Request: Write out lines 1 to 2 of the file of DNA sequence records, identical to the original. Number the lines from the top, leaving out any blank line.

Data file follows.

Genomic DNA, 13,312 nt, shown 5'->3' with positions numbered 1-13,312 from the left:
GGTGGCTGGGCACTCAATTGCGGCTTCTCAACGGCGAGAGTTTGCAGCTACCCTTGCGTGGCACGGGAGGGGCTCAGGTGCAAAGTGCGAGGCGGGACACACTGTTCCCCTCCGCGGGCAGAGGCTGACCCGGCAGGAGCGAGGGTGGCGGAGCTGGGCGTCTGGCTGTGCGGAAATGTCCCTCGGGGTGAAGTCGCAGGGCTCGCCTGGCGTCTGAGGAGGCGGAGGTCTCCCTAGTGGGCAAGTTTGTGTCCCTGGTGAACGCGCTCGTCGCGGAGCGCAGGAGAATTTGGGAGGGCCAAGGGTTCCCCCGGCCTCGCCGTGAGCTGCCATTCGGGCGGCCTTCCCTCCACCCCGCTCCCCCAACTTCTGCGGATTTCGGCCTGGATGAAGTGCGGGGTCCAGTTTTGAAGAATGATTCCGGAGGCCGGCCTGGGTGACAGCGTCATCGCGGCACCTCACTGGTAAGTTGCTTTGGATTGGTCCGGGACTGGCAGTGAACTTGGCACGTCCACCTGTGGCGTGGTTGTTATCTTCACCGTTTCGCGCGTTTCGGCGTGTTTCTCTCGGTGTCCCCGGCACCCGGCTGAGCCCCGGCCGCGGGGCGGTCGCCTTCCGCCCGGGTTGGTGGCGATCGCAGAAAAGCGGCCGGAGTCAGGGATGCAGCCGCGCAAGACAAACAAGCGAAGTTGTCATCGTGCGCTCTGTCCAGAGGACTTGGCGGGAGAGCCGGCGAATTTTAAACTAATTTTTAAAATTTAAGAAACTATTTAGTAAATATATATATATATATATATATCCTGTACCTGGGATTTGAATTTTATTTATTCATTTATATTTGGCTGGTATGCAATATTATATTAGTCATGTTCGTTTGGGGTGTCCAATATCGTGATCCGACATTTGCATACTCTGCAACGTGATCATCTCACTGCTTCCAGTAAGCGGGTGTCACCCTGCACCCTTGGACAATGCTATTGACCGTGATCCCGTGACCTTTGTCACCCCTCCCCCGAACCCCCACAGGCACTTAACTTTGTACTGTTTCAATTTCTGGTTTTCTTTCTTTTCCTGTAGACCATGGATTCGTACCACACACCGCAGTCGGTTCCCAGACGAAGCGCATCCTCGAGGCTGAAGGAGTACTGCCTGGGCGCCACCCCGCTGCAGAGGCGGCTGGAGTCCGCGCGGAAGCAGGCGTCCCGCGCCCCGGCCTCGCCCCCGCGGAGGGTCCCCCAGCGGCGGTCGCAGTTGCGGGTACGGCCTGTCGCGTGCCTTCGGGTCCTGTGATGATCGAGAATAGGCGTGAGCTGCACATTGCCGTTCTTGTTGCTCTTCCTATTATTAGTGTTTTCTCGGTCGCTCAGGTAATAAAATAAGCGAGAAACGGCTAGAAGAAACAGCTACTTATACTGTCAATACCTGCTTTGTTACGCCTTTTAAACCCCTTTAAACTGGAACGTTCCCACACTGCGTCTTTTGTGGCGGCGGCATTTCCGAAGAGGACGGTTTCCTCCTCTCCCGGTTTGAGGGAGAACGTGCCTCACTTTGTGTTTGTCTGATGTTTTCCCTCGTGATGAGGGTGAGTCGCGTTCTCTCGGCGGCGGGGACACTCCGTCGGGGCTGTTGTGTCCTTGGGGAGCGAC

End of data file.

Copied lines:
Genomic DNA, 13,312 nt, shown 5'->3' with positions numbered 1-13,312 from the left:
GGTGGCTGGGCACTCAATTGCGGCTTCTCAACGGCGAGAGTTTGCAGCTACCCTTGCGTGGCACGGGAGGGGCTCAGGTGCAAAGTGCGAGGCGGGACACACTGTTCCCCTCCGCGGGCAGAGGCTGACCCGGCAGGAGCGAGGGTGGCGGAGCTGGGCGTCTGGCTGTGCGGAAATGTCCCTCGGGGTGAAGTCGCAGGGCTCGCCTGGCGTCTGAGGAGGCGGAGGTCTCCCTAGTGGGCAAGTTTGTGTCCCTGGTGAACGCGCTCGTCGCGGAGCGCAGGAGAATTTGGGAGGGCCAAGGGTTCCCCCGGCCTCGCCGTGAGCTGCCATTCGGGCGGCCTTCCCTCCACCCCGCTCCCCCAACTTCTGCGGATTTCGGCCTGGATGAAGTGCGGGGTCCAGTTTTGAAGAATGATTCCGGAGGCCGGCCTGGGTGACAGCGTCATCGCGGCACCTCACTGGTAAGTTGCTTTGGATTGGTCCGGGACTGGCAGTGAACTTGGCACGTCCACCTGTGGCGTGGTTGTTATCTTCACCGTTTCGCGCGTTTCGGCGTGTTTCTCTCGGTGTCCCCGGCACCCGGCTGAGCCCCGGCCGCGGGGCGGTCGCCTTCCGCCCGGGTTGGTGGCGATCGCAGAAAAGCGGCCGGAGTCAGGGATGCAGCCGCGCAAGACAAACAAGCGAAGTTGTCATCGTGCGCTCTGTCCAGAGGACTTGGCGGGAGAGCCGGCGAATTTTAAACTAATTTTTAAAATTTAAGAAACTATTTAGTAAATATATATATATATATATATATCCTGTACCTGGGATTTGAATTTTATTTATTCATTTATATTTGGCTGGTATGCAATATTATATTAGTCATGTTCGTTTGGGGTGTCCAATATCGTGATCCGACATTTGCATACTCTGCAACGTGATCATCTCACTGCTTCCAGTAAGCGGGTGTCACCCTGCACCCTTGGACAATGCTATTGACCGTGATCCCGTGACCTTTGTCACCCCTCCCCCGAACCCCCACAGGCACTTAACTTTGTACTGTTTCAATTTCTGGTTTTCTTTCTTTTCCTGTAGACCATGGATTCGTACCACACACCGCAGTCGGTTCCCAGACGAAGCGCATCCTCGAGGCTGAAGGAGTACTGCCTGGGCGCCACCCCGCTGCAGAGGCGGCTGGAGTCCGCGCGGAAGCAGGCGTCCCGCGCCCCGGCCTCGCCCCCGCGGAGGGTCCCCCAGCGGCGGTCGCAGTTGCGGGTACGGCCTGTCGCGTGCCTTCGGGTCCTGTGATGATCGAGAATAGGCGTGAGCTGCACATTGCCGTTCTTGTTGCTCTTCCTATTATTAGTGTTTTCTCGGTCGCTCAGGTAATAAAATAAGCGAGAAACGGCTAGAAGAAACAGCTACTTATACTGTCAATACCTGCTTTGTTACGCCTTTTAAACCCCTTTAAACTGGAACGTTCCCACACTGCGTCTTTTGTGGCGGCGGCATTTCCGAAGAGGACGGTTTCCTCCTCTCCCGGTTTGAGGGAGAACGTGCCTCACTTTGTGTTTGTCTGATGTTTTCCCTCGTGATGAGGGTGAGTCGCGTTCTCTCGGCGGCGGGGACACTCCGTCGGGGCTGTTGTGTCCTTGGGGAGCGAC